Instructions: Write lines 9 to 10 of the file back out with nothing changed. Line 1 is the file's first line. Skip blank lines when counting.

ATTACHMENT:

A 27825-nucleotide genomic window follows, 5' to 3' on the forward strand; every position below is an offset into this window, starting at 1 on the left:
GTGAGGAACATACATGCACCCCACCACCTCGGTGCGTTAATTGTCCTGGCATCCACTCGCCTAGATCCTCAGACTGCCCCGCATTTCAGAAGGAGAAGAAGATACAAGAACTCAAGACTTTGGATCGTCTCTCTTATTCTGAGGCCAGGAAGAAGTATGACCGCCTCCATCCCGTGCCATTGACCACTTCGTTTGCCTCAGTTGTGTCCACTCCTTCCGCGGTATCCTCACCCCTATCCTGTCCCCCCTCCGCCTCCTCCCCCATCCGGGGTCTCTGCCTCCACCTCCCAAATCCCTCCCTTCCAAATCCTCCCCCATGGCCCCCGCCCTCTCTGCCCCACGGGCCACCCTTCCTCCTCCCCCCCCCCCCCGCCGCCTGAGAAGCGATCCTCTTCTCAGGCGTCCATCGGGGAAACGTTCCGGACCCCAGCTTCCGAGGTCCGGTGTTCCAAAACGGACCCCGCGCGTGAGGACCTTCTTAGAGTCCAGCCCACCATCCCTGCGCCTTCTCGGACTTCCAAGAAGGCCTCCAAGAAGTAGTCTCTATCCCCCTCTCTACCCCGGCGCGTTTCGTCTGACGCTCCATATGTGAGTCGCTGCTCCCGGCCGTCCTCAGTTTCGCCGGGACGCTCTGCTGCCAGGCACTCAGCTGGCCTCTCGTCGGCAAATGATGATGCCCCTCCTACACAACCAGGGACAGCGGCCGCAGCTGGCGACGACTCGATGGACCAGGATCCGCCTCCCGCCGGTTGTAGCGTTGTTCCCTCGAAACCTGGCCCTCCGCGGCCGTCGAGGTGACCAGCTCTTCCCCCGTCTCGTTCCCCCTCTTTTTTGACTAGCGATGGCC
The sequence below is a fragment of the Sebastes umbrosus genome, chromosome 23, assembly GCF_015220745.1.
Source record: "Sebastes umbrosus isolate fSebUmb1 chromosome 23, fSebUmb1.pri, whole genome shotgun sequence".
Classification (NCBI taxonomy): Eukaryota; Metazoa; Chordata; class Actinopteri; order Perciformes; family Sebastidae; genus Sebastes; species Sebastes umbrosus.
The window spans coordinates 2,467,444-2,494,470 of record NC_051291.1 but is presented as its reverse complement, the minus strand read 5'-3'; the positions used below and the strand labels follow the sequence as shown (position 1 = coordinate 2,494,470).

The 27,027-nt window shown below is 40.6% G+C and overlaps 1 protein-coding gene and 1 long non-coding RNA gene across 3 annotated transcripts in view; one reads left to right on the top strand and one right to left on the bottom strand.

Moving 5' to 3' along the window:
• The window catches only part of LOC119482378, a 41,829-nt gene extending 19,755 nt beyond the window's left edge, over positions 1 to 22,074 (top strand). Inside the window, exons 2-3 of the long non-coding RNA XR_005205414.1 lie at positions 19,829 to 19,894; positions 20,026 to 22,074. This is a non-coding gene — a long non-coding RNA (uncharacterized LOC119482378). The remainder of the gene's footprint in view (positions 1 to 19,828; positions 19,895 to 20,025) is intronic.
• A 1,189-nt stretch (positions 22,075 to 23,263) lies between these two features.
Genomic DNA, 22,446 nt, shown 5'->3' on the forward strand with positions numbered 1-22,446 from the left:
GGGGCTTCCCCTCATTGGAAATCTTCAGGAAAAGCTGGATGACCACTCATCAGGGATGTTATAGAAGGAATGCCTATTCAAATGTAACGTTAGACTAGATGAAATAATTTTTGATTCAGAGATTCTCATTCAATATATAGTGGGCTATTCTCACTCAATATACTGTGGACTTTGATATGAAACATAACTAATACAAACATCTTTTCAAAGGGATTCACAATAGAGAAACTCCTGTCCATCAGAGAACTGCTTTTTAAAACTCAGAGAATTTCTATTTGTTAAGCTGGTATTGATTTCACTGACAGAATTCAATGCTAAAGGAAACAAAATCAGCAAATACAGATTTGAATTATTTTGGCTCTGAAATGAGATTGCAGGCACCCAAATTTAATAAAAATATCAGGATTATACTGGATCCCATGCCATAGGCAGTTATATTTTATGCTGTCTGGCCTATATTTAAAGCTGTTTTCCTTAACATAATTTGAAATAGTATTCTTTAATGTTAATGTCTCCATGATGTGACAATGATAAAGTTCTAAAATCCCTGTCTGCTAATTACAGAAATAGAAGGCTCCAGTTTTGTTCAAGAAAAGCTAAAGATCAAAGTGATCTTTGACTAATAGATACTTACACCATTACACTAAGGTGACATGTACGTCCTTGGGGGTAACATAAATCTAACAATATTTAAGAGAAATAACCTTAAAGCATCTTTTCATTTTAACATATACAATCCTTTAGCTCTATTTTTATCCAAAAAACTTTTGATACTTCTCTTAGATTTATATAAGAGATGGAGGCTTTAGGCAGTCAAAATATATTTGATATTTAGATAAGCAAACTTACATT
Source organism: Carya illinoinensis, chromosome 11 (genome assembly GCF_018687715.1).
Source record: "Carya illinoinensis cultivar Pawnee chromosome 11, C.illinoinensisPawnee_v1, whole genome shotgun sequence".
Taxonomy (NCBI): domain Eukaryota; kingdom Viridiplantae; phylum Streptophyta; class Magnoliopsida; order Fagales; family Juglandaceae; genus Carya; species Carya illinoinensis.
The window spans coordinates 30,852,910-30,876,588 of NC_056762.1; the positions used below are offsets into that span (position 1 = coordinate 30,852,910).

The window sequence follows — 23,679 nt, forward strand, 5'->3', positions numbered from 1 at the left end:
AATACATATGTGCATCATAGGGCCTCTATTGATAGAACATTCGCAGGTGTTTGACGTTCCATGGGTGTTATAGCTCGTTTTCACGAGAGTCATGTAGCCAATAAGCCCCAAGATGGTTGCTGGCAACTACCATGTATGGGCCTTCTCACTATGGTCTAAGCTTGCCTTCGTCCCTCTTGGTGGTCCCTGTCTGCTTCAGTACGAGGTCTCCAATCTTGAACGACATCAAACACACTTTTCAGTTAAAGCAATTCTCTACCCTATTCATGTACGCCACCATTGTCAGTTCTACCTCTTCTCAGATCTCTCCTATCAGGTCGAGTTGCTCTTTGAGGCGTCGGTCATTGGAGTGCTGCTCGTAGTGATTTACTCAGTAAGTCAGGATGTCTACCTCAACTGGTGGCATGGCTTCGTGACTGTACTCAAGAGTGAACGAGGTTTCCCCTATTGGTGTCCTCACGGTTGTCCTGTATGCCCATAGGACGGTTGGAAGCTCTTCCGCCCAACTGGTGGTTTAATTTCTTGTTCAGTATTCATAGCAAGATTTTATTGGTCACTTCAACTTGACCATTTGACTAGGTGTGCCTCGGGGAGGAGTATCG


• The window catches only part of LOC119482378, a 41,829-nt gene extending 19,755 nt beyond the window's left edge, over positions 1 to 22,074 (top strand). Inside the window, exons 2-3 of the long non-coding RNA XR_005205414.1 lie at positions 19,829 to 19,894; positions 20,026 to 22,074. This is a non-coding gene — a long non-coding RNA (uncharacterized LOC119482378). The remainder of the gene's footprint in view (positions 1 to 19,828; positions 19,895 to 20,025) is intronic.
• A 1,189-nt stretch (positions 22,075 to 23,263) lies between these two features.